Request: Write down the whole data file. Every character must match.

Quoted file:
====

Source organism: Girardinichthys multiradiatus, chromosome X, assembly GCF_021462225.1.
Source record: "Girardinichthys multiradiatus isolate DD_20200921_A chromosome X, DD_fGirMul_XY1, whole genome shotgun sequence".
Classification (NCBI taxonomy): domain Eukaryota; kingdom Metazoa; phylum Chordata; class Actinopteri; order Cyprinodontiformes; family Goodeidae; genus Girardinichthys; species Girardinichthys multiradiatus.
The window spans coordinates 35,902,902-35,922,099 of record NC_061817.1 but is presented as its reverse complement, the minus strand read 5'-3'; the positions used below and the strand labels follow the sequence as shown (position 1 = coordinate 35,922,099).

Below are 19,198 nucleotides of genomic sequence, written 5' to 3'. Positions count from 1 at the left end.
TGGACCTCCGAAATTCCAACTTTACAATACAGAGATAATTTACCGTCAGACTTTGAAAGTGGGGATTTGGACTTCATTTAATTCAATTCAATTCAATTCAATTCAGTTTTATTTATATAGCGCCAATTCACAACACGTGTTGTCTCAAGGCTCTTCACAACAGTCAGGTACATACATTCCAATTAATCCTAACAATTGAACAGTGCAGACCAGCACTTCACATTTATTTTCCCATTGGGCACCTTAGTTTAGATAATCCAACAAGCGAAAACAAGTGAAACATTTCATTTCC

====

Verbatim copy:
Source organism: Girardinichthys multiradiatus, chromosome X, assembly GCF_021462225.1.
Source record: "Girardinichthys multiradiatus isolate DD_20200921_A chromosome X, DD_fGirMul_XY1, whole genome shotgun sequence".
Classification (NCBI taxonomy): domain Eukaryota; kingdom Metazoa; phylum Chordata; class Actinopteri; order Cyprinodontiformes; family Goodeidae; genus Girardinichthys; species Girardinichthys multiradiatus.
The window spans coordinates 35,902,902-35,922,099 of record NC_061817.1 but is presented as its reverse complement, the minus strand read 5'-3'; the positions used below and the strand labels follow the sequence as shown (position 1 = coordinate 35,922,099).

Below are 19,198 nucleotides of genomic sequence, written 5' to 3'. Positions count from 1 at the left end.
TGGACCTCCGAAATTCCAACTTTACAATACAGAGATAATTTACCGTCAGACTTTGAAAGTGGGGATTTGGACTTCATTTAATTCAATTCAATTCAATTCAATTCAGTTTTATTTATATAGCGCCAATTCACAACACGTGTTGTCTCAAGGCTCTTCACAACAGTCAGGTACATACATTCCAATTAATCCTAACAATTGAACAGTGCAGACCAGCACTTCACATTTATTTTCCCATTGGGCACCTTAGTTTAGATAATCCAACAAGCGAAAACAAGTGAAACATTTCATTTCC